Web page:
media release

Orangutans take the logging road

An SFU Faculty of Environment doctoral student has discovered that ‘foot’ travel by Borneo’s shaggy apes may be evolving more than initially thought.

January 27, 2015
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Contact:
Brent Loken, available by email, brent_loken@sfu.ca; skype, brent.loken to set up interviews from Stockholm (nine hours ahead of Vancouver time) 
Carol Thorbes, University Communications, 778.782.3035, cthorbes@sfu.ca

Photos: http://at.sfu.ca/ZGtprL

A new discovery by a Simon Fraser University doctoral student in the School of Resource and Environmental Management, published in Oryx, demonstrates that orangutans may be even more adaptable than he first thought.

In the latest stage of his field research, Brent Loken has observed that the Bornean orangutan not only regularly walks Wehea Forest floors to travel but also hits newly constructed logging roads.

The 38,000 hectare mostly undisturbed rainforest in East Kalimantan, where an international team led by Loken has been studying orangutans and clouded leopards for two and a half years, is surrounded by logging concessions.

To date Loken, a former recipient of the Trudeau Doctoral and Vanier Canada Graduate scholarships, thought that Borneo’s swinging male apes only occasionally dropped down from their rainforest home’s canopies to travel its floor.

Loken’s latest discovery helps to reveal that orangutans may be trying to adapt to the rapid and unprecedented loss of their Borneo habitat, which is increasingly being eroded by timber plantations, agro-forestry and mines.

“These findings indicate these apes’ terrestriality may be a regular strategy employed almost equally by males and females,” says Loken, who co-founded the NGO Integrated Conservation (ICON), after witnessing Borneo’s rapid loss of forest. “We knew that large males tended to walk the ground. However, we found that males and females, even females with babies, were recorded almost equally walking on logging roads, trails and ridges.”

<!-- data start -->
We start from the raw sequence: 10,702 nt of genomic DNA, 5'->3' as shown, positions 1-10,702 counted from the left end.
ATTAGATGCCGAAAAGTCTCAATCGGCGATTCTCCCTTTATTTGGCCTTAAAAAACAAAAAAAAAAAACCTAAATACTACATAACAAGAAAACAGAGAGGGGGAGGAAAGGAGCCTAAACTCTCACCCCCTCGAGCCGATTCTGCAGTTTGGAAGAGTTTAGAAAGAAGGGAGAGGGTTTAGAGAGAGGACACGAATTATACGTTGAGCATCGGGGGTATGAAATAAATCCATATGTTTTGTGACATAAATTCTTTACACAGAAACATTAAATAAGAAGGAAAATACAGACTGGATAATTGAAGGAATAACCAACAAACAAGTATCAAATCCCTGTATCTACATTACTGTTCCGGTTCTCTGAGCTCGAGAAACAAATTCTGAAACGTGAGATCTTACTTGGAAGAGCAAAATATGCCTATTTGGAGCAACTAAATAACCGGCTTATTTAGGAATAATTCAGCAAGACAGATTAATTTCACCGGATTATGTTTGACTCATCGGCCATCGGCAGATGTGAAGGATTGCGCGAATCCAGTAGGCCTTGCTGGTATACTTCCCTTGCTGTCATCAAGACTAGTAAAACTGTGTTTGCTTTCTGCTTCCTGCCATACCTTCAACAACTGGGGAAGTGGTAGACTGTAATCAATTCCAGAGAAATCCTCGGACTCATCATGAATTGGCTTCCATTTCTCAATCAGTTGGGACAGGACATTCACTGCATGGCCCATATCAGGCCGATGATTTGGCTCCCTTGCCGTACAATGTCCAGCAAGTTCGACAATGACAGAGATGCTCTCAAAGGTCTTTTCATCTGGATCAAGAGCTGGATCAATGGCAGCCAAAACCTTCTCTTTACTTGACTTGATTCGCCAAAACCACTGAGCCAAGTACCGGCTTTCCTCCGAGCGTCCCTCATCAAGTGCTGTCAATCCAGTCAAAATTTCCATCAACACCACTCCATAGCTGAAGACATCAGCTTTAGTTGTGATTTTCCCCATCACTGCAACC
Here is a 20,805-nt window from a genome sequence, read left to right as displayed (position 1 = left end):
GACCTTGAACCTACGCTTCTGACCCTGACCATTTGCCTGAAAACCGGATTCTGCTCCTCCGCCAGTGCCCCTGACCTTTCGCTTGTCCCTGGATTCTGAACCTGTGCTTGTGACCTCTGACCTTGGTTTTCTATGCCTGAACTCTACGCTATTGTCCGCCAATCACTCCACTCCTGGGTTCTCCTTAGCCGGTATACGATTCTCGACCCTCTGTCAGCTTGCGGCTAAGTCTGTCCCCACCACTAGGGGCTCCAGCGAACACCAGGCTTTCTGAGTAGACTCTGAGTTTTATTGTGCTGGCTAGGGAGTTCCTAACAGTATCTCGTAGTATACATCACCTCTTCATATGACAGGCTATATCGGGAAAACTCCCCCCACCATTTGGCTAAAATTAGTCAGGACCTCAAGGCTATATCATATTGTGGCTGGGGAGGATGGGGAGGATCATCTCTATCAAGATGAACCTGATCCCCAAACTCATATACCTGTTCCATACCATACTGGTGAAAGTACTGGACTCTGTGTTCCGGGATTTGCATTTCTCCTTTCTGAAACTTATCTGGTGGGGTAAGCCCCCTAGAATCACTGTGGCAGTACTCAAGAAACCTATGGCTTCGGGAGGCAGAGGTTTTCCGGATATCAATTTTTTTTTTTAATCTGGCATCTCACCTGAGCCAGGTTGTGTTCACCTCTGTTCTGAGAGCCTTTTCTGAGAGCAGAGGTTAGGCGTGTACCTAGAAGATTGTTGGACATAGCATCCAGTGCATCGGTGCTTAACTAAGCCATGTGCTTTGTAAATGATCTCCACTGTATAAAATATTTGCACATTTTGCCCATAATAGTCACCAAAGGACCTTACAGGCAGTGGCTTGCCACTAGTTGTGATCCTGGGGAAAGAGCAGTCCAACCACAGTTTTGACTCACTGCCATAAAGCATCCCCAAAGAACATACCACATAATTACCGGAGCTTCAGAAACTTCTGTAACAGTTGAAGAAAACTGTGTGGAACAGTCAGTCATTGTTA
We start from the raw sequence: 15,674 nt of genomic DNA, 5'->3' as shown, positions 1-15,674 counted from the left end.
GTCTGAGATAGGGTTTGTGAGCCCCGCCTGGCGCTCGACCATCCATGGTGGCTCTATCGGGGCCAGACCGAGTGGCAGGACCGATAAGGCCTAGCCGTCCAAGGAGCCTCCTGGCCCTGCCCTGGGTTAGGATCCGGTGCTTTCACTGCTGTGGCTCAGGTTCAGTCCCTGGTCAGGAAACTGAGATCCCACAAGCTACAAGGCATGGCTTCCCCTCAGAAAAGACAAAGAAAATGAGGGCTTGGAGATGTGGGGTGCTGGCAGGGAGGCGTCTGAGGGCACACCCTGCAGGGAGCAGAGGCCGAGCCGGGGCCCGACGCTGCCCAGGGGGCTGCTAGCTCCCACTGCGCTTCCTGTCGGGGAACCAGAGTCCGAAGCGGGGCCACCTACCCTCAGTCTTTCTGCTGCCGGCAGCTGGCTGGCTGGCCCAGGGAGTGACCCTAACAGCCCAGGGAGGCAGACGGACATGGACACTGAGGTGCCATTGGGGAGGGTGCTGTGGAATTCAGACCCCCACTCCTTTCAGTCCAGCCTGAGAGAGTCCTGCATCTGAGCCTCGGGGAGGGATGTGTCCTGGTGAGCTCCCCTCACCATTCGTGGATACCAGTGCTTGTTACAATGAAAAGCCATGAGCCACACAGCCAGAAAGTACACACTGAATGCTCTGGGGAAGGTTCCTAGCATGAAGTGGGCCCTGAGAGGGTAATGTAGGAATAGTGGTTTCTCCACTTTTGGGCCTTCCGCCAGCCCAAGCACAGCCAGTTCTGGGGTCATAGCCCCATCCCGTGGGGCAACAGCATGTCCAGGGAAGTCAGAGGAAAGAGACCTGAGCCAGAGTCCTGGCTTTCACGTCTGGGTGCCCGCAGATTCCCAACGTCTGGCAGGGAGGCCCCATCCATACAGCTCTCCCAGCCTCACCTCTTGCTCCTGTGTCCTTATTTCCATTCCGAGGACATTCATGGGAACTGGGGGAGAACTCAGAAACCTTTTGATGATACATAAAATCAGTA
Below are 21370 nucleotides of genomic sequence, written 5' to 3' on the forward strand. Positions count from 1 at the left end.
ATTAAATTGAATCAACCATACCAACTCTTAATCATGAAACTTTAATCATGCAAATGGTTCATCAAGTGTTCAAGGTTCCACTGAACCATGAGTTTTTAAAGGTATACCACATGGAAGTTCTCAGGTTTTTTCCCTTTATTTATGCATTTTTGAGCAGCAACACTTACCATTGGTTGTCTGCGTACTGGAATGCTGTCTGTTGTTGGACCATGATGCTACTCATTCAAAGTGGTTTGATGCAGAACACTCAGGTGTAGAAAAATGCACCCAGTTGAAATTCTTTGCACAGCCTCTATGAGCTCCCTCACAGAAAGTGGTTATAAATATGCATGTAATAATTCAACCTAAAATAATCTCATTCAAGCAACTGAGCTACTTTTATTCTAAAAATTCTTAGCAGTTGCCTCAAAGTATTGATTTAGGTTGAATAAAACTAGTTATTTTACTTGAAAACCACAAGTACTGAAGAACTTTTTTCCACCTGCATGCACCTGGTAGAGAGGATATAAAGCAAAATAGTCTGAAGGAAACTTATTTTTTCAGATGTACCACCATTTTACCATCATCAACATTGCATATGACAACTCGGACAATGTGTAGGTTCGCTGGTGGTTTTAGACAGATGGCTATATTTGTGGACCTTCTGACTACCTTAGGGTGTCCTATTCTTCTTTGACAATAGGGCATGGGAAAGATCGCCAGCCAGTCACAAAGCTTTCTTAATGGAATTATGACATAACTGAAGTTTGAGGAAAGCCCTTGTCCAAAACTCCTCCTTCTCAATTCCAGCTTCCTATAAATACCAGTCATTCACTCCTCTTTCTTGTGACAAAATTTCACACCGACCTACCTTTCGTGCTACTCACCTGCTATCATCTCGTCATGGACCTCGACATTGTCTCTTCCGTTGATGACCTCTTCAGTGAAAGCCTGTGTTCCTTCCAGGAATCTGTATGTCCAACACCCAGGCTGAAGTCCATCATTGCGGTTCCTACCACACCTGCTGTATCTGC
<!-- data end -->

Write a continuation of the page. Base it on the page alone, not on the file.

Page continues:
Researchers installed motion-triggered cameras in three regions of the Wehea Forest—one ancient and untouched, one previously logged and recovering, and one region adjacent to Wehea Forest that is now being logged. Daytime photographs of orangutan movements revealed that the apes frequently hike through pristine and regenerating forests, cleared areas, and even along deserted logging roads.

Their expanding avenues of travel may be an adaptive strategy that could improve their chances of surviving sustainable logging. But Loken cautions: “We must be careful not to reinforce the notion that orangutans can survive in any human-altered landscape. They still need trees and lots of them, and the protection of Borneo’s remaining forests should continue to be of the highest priority for Indonesia and the rest of the world.”

Financial support for this research was provided by the following institutions and funding agencies: Vanier Canada Graduate Scholarship, Pierre Elliot Trudeau Foundation, LUSH Cosmetics, Disney Worldwide Conservation Fund, Integrated Conservation and the Rufford Small Grants Foundation.

As Canada's engaged university, SFU is defined by its dynamic integration of innovative education, cutting-edge research and far-reaching community engagement. SFU was founded almost 50 years ago with a mission to be a different kind of university—to bring an interdisciplinary approach to learning, embrace bold initiatives, and engage with communities near and far. Today, SFU is a leader amongst Canada's comprehensive research universities and is ranked one of the top universities in the world under 50 years of age. With campuses in British Columbia's three largest cities—Vancouver, Surrey and Burnaby—SFU has eight faculties, delivers almost 150 programs to over 30,000 students, and boasts more than 130,000 alumni in 130 countries around the world.

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